The India-China border. At an army commanders’ meeting last week, India’s top military leaders said the country urgently needed to develop infrastructure along the Chinese border, particularly along the Line of Actual Control. The commanders discussed building a road that runs parallel to the LAC in Jammu and Kashmir state, fortifying bridges in Sikkim state to support tank and artillery transport, and constructing tunnels for the transport of fuel, oil and ammunition in Himachal Pradesh and Arunachal Pradesh. The military also wants to improve railways, and plans to station half of its new 36 Rafale jets (which will be delivered between November 2019 and April 2020) at Hasimara air base in West Bengal. The moves are in response to China’s own buildup of forces and infrastructure along the border.

The Kremlin responds. Following protests last month in Ingushetia, a republic of the Russian Federation, against a land swap deal with Chechnya, Russian police raided the home of Magomed Mutsolgov, one of the protest organizers and head of a human rights organization called Mashr. Ruslan Mutsolgov, Magomed’s brother, is the chairman of the Ingush chapter of the left-wing Yabloko party and is rumored to be in the custody of security forces, according to Russian human rights website Mediazona. Lower-profile activists have also reportedly been arrested as Russia cracks down on the Ingush protests.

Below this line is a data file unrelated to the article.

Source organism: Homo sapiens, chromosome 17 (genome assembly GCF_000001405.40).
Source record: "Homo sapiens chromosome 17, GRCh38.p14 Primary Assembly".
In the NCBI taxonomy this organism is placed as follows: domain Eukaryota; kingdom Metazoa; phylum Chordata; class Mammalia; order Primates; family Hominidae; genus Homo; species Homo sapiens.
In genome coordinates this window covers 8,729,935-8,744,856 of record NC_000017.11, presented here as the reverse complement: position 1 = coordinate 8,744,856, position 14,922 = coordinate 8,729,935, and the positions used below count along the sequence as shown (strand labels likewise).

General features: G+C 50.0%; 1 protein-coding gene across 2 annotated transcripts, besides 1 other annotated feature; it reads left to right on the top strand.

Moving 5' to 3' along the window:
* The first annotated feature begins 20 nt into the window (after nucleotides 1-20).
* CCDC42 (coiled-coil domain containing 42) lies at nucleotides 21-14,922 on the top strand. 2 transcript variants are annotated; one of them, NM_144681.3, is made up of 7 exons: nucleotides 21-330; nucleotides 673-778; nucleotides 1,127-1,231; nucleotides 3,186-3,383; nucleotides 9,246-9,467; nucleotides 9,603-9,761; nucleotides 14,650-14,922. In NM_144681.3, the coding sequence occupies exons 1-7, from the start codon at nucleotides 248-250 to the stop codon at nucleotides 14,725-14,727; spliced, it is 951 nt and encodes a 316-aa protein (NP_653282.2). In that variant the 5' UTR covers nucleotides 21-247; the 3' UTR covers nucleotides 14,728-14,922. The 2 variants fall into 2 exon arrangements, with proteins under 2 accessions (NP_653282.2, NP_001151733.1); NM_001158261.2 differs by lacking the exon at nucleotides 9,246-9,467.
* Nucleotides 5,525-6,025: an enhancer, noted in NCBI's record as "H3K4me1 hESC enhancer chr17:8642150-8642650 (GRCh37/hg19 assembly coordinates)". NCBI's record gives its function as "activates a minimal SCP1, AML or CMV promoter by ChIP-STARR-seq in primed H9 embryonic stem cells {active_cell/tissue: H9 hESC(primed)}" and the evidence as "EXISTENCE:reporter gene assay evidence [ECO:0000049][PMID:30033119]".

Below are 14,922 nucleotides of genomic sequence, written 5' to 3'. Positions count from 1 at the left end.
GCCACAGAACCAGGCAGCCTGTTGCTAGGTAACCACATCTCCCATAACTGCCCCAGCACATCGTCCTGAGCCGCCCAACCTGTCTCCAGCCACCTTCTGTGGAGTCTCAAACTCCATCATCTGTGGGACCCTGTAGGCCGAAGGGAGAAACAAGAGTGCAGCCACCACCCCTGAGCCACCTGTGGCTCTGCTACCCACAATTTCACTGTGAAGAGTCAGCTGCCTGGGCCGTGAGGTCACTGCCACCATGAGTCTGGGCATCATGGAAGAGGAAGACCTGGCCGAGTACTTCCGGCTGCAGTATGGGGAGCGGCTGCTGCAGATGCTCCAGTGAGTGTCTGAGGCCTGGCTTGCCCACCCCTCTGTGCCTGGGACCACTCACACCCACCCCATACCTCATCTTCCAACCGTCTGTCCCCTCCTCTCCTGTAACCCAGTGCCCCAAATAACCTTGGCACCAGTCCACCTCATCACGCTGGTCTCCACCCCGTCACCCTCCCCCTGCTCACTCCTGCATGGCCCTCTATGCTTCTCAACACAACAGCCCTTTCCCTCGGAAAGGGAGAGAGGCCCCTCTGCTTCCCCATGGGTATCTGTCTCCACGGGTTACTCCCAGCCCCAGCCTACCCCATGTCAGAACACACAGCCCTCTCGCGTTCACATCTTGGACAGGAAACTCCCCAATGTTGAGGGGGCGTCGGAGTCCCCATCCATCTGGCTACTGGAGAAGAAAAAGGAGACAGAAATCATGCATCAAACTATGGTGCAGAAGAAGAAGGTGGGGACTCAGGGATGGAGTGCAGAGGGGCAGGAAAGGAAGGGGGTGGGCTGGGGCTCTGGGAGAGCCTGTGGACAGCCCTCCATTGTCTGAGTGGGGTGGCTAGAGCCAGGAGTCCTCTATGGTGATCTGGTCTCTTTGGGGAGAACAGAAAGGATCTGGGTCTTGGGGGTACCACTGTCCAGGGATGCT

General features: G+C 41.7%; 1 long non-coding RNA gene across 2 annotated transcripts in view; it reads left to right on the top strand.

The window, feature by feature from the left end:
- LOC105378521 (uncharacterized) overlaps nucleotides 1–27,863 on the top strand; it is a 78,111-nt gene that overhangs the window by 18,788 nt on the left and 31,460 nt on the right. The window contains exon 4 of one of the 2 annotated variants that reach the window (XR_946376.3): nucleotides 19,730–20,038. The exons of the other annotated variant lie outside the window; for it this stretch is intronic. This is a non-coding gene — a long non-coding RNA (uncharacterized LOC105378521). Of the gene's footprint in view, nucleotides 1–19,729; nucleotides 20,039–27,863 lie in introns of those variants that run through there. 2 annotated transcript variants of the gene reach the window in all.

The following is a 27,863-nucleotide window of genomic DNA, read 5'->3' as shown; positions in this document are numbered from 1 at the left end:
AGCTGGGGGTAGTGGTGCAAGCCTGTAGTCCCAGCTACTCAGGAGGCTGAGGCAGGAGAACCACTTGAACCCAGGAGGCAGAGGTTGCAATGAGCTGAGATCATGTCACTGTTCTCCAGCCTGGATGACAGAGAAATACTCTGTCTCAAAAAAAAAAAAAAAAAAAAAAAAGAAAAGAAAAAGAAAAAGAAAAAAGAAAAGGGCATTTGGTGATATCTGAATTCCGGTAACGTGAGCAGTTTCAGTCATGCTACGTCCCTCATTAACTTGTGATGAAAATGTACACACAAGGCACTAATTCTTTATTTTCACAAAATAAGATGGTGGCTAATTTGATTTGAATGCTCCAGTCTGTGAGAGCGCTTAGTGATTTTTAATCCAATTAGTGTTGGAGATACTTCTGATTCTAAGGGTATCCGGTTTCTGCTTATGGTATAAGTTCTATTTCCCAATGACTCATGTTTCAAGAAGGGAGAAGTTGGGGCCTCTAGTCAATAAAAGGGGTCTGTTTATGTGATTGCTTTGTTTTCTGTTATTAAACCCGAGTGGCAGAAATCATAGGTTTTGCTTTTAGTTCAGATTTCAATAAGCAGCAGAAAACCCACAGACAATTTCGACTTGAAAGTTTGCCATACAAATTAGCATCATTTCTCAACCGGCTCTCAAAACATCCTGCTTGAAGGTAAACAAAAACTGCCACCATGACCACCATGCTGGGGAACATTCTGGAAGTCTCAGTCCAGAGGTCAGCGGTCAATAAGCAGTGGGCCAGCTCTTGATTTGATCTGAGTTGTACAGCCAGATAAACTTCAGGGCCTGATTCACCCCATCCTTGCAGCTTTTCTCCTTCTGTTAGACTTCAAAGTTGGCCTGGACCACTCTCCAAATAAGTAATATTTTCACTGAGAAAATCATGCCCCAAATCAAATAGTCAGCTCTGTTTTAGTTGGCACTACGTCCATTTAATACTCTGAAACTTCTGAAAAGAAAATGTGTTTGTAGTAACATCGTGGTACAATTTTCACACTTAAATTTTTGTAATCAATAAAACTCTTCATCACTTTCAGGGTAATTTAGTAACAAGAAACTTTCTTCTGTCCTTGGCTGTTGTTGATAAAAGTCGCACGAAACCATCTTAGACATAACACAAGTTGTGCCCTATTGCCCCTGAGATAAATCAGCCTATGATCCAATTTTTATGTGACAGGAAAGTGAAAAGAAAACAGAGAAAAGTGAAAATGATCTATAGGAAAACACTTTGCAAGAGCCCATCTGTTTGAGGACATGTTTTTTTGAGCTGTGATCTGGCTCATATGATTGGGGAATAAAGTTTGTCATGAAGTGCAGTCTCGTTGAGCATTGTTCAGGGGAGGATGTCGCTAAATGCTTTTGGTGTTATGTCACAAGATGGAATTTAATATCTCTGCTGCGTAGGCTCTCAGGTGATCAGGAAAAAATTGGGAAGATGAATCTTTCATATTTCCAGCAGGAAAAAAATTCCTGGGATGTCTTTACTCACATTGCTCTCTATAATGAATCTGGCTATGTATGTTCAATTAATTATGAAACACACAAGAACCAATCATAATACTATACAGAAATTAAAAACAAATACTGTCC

Israel in Syria.  The head of Israel’s National Security Council, Meir Ben-Shabbat, will meet U.S. National Security Adviser John Bolton in Washington today. Iran will be the main topic of discussion. The meeting comes just two days after airstrikes hit facilities, including a war college, training camp and missile development facility, used by Iranian forces in Syria’s Hama province. Syrian media said Israel carried out the strikes, which reportedly crossed over Lebanese airspace. Israel rarely directly claims responsibility for airstrikes in Syria, but the day after the assault, Prime Minister Benjamin Netanyahu reiterated Israel’s promise to “act on all fronts, including on the northern front,” to prevent any power (read: Iran) from threatening Israeli territory. ImageSat International, an Israeli intelligence firm, released satellite imagery showing the alleged missile facility before and after it was destroyed. Notably, Russia, whose tacit approval would be needed to ensure airstrikes aren’t met with any retaliation, did not comment on the incident.